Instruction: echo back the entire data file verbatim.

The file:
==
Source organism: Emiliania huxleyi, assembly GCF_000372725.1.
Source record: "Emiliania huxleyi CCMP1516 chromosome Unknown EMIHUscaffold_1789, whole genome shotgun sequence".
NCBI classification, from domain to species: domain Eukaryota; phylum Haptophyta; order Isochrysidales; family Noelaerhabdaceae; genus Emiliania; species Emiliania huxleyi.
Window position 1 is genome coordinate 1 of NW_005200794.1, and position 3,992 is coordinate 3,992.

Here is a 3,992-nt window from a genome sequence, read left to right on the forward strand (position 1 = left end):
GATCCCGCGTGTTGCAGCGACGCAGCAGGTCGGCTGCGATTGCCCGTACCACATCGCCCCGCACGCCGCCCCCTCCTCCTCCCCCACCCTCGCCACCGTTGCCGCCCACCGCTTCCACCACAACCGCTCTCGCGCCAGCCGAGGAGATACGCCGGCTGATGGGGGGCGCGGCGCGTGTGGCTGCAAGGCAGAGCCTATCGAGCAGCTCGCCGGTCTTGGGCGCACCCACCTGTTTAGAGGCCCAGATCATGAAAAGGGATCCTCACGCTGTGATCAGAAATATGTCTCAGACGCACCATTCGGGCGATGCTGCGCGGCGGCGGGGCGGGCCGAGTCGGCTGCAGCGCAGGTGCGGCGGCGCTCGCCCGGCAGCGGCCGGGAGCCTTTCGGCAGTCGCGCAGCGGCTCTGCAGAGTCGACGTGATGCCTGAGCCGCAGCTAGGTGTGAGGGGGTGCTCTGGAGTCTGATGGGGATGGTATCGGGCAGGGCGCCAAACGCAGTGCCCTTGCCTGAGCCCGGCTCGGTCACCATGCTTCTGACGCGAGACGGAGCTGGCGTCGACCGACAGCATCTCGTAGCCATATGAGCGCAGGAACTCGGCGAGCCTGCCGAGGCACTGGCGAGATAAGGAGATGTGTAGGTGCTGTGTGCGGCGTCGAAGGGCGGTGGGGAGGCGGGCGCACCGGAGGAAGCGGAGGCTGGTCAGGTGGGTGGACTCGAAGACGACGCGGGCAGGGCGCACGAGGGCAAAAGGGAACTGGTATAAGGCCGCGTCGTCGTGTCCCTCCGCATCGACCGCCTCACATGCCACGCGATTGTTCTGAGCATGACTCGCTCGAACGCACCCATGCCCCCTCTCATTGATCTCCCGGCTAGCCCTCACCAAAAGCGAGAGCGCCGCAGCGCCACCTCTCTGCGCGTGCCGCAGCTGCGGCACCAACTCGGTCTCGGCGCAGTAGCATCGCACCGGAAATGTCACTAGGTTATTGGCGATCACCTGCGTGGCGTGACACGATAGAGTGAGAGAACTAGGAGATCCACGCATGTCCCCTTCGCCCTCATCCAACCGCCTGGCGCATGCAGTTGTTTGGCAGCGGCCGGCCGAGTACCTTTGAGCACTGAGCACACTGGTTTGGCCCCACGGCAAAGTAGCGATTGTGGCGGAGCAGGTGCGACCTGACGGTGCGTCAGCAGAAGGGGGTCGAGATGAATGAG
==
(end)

Source organism: Emiliania huxleyi, assembly GCF_000372725.1.
Source record: "Emiliania huxleyi CCMP1516 chromosome Unknown EMIHUscaffold_1789, whole genome shotgun sequence".
NCBI classification, from domain to species: domain Eukaryota; phylum Haptophyta; order Isochrysidales; family Noelaerhabdaceae; genus Emiliania; species Emiliania huxleyi.
Window position 1 is genome coordinate 1 of NW_005200794.1, and position 3,992 is coordinate 3,992.

Here is a 3,992-nt window from a genome sequence, read left to right on the forward strand (position 1 = left end):
GATCCCGCGTGTTGCAGCGACGCAGCAGGTCGGCTGCGATTGCCCGTACCACATCGCCCCGCACGCCGCCCCCTCCTCCTCCCCCACCCTCGCCACCGTTGCCGCCCACCGCTTCCACCACAACCGCTCTCGCGCCAGCCGAGGAGATACGCCGGCTGATGGGGGGCGCGGCGCGTGTGGCTGCAAGGCAGAGCCTATCGAGCAGCTCGCCGGTCTTGGGCGCACCCACCTGTTTAGAGGCCCAGATCATGAAAAGGGATCCTCACGCTGTGATCAGAAATATGTCTCAGACGCACCATTCGGGCGATGCTGCGCGGCGGCGGGGCGGGCCGAGTCGGCTGCAGCGCAGGTGCGGCGGCGCTCGCCCGGCAGCGGCCGGGAGCCTTTCGGCAGTCGCGCAGCGGCTCTGCAGAGTCGACGTGATGCCTGAGCCGCAGCTAGGTGTGAGGGGGTGCTCTGGAGTCTGATGGGGATGGTATCGGGCAGGGCGCCAAACGCAGTGCCCTTGCCTGAGCCCGGCTCGGTCACCATGCTTCTGACGCGAGACGGAGCTGGCGTCGACCGACAGCATCTCGTAGCCATATGAGCGCAGGAACTCGGCGAGCCTGCCGAGGCACTGGCGAGATAAGGAGATGTGTAGGTGCTGTGTGCGGCGTCGAAGGGCGGTGGGGAGGCGGGCGCACCGGAGGAAGCGGAGGCTGGTCAGGTGGGTGGACTCGAAGACGACGCGGGCAGGGCGCACGAGGGCAAAAGGGAACTGGTATAAGGCCGCGTCGTCGTGTCCCTCCGCATCGACCGCCTCACATGCCACGCGATTGTTCTGAGCATGACTCGCTCGAACGCACCCATGCCCCCTCTCATTGATCTCCCGGCTAGCCCTCACCAAAAGCGAGAGCGCCGCAGCGCCACCTCTCTGCGCGTGCCGCAGCTGCGGCACCAACTCGGTCTCGGCGCAGTAGCATCGCACCGGAAATGTCACTAGGTTATTGGCGATCACCTGCGTGGCGTGACACGATAGAGTGAGAGAACTAGGAGATCCACGCATGTCCCCTTCGCCCTCATCCAACCGCCTGGCGCATGCAGTTGTTTGGCAGCGGCCGGCCGAGTACCTTTGAGCACTGAGCACACTGGTTTGGCCCCACGGCAAAGTAGCGATTGTGGCGGAGCAGGTGCGACCTGACGGTGCGTCAGCAGAAGGGGGTCGAGATGAATGAG